Black Lives Matter. In a resolution passed in the summer of 2020, the European Parliament denounced white supremacy, condemned the “appalling” death of George Floyd in the United States, and supported peaceful protests. The Parliament also urged concrete steps to address structural racism and discrimination. Will those calls be answered by action at the Member State level?
What do our readers think? We had a comment sent in from Bart, who believes racism has actually decreased in his country (Belgium). His view seems at odds with reports from organisations such as the Fundamental Rights Agency and the Council of Europe, the latter of which has expressed alarm at the “increasing influence of ultra-nationalistic and xenophobic politics across Europe”.
To get a sense of the current state of racism across Europe (and whether it is growing worse), we spoke to Ojeaku Nwabuzo, Senior Research Officer at the European Network Against Racism. What would she say?
I wonder how he came to that conclusion. What was his comment based on, and which data sets has he seen? If you look at general hate crime figures, specifically for Belgium, officially I think they were around 1,568 recorded in 2019. In 2015, the number of hate crimes recorded officially was around 880. So, each year between 2015 and 2019 there has been an increase. Now, these are overall hate crime statistics but they predominantly include those with a racial bias, and so the most physical forms of racism (in the form of hate crimes) has definitely gone up in Belgium. I would say that this is a trend you would see in most countries. The annual figures can fluctuate a little bit, but the general overall trend is that those sorts of crimes are increasing; definitely in Belgium, and I think we can see the same in many other reports.
There was a recent report produced by the Council of Europe looking at racism, and they were very clear in saying that there’s a rising tide across Europe of racism, xenophobia, and intolerance – and not just in the form of hate crimes, but also other, more structural institutional forms of racism that you would see with the police and in the job market, for example. It affects migrants, and it affects black people, and it affects Muslims, Jewish people, and Roma across Europe. So this is the Council of Europe saying that there is a rise in racism and discrimination and xenophobia. However, we also have to acknowledge that it’s not so easy to track the more subtle forms of racism. Hate crimes are very easy to track, and in some cases you can test to see racism and discrimination in employment. But the more structural, systemic forms of racism are hard to track. It’s hard to know how that is either increasing or decreasing over the years. So, yes, I would say that’s my answer to that question. And I’m really interested to know where Bart’s assumptions came from.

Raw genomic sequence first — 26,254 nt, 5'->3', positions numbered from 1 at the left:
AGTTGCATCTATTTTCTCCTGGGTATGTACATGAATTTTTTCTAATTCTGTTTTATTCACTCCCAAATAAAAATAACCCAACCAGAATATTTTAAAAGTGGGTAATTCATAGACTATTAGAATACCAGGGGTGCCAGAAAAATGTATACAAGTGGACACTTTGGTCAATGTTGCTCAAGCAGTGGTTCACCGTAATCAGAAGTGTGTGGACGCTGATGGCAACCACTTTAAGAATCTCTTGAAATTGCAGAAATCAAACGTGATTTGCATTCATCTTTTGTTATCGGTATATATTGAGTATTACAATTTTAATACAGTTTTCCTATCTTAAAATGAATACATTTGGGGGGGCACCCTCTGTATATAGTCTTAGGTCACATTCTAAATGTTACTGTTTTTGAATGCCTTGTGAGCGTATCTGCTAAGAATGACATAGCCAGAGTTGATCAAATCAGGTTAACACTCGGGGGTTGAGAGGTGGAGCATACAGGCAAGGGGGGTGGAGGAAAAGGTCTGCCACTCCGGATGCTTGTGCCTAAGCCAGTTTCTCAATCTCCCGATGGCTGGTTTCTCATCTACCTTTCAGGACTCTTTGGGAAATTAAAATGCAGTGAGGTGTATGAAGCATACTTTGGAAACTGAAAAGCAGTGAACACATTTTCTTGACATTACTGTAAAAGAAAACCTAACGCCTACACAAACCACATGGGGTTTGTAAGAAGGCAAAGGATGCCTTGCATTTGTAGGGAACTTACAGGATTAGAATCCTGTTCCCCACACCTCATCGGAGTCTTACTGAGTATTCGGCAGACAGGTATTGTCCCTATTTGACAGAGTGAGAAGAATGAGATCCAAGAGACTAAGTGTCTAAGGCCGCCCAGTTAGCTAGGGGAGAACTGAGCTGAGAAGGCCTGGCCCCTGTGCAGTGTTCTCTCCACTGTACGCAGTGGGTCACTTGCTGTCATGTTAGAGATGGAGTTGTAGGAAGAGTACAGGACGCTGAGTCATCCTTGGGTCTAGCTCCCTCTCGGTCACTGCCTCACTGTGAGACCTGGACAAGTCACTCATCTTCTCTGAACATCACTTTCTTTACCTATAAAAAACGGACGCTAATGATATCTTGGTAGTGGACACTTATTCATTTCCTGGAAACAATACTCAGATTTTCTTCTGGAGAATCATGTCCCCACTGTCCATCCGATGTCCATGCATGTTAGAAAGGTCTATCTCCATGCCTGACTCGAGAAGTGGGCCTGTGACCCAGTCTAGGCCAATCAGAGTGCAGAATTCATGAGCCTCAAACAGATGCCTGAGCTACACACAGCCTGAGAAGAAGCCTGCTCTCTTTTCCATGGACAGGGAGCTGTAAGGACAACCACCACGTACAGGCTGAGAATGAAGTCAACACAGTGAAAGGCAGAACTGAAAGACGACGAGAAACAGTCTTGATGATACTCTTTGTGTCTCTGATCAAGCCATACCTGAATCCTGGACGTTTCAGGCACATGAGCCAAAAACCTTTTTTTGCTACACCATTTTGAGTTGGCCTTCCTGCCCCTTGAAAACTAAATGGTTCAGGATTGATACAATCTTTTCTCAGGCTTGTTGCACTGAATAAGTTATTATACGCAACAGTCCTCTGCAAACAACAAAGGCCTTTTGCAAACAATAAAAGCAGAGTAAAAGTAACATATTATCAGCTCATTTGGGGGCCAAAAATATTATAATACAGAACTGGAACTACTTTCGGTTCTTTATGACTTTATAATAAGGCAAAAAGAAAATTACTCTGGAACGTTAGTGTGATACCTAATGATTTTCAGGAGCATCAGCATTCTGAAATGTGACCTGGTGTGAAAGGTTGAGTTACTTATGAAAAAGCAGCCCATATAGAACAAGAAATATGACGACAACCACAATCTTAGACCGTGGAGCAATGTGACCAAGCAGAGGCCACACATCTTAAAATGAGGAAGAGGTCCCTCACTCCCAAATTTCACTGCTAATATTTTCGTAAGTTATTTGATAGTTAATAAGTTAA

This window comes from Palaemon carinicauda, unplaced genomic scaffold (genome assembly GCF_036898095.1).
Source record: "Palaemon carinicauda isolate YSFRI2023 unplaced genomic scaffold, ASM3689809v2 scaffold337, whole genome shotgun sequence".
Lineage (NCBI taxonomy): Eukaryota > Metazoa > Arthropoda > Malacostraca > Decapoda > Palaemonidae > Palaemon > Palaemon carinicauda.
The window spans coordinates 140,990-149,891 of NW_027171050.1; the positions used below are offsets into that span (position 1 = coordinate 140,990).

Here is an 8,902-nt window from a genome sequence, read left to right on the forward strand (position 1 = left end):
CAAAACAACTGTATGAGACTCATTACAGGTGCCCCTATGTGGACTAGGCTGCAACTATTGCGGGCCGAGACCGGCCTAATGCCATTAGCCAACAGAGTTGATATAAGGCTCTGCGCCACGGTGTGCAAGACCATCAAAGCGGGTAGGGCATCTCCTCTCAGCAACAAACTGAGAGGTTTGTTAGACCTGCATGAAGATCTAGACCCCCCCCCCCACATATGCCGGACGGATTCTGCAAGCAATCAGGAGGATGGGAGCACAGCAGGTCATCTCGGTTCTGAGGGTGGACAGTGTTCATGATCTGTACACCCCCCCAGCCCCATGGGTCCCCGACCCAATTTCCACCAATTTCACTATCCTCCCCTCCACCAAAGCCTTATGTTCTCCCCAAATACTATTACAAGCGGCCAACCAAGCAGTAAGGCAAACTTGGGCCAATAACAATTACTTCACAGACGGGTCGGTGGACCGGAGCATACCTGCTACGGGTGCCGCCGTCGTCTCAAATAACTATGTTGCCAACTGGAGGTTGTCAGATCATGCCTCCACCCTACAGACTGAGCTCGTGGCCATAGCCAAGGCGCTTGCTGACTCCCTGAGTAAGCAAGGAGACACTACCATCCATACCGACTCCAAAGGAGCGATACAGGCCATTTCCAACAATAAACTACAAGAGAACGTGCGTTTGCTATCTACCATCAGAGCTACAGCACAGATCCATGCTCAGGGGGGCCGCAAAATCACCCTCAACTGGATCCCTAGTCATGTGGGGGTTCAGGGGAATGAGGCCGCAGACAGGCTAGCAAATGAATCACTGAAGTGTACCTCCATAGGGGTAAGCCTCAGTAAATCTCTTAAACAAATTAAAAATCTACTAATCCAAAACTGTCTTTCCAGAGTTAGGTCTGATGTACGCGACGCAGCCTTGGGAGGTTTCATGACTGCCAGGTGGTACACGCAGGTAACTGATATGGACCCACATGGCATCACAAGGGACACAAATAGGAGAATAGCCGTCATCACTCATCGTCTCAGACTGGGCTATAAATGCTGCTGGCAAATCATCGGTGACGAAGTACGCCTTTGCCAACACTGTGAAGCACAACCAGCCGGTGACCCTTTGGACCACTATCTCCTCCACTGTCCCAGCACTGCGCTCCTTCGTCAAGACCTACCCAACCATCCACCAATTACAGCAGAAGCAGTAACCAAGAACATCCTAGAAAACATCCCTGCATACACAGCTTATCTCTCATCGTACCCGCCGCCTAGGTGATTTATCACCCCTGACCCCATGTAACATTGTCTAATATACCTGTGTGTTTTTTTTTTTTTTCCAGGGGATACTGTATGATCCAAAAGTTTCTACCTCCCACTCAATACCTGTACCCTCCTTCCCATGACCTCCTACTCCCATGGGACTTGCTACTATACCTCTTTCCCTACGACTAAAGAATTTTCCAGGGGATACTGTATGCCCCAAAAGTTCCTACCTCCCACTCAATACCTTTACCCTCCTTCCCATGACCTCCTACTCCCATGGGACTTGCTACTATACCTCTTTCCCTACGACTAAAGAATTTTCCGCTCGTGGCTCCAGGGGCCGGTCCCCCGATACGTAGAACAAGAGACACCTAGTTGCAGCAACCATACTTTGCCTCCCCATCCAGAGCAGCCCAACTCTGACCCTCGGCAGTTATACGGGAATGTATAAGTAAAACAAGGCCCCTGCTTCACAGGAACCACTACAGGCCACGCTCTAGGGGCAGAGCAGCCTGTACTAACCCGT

For another perspective, we also put Bart’s comment to Dr. Pierrette Herzberger-Fofana, a German Green MEP. How would she respond?
I don’t think it’s easy to determine a trend across Europe. It’s difficult to confirm without curated data on discrimination for each country, which we don’t have. But, in any case, if you look at all the structural barriers to inclusion, I see it as a bit of a red herring to say that ‘racism has decreased’. That’s my opinion.
Moreover, in recent years we have, unfortunately, witnessed a number of suspicious deaths and aggravated violence against people from minorities at the hands of police. This was the case in Belgium, with the recent case of the young man Ibrahima B. who was stopped by the police and died during his arrest. In addition, we can see the rise of extremist politics and political rhetoric which contributes to racism.
My question would be, rather: How can we proceed in order to eliminate structural racism? How can we tackle the roots of the problem? I believe that European society is increasingly attentive to the problem of racism and this is already a good start.
Have Black Lives Matter protests had an impact in Europe? Are European countries doing enough to tackle structural racism? Let us know your thoughts and comments in the form below and we’ll take them to policymakers and experts for their reactions!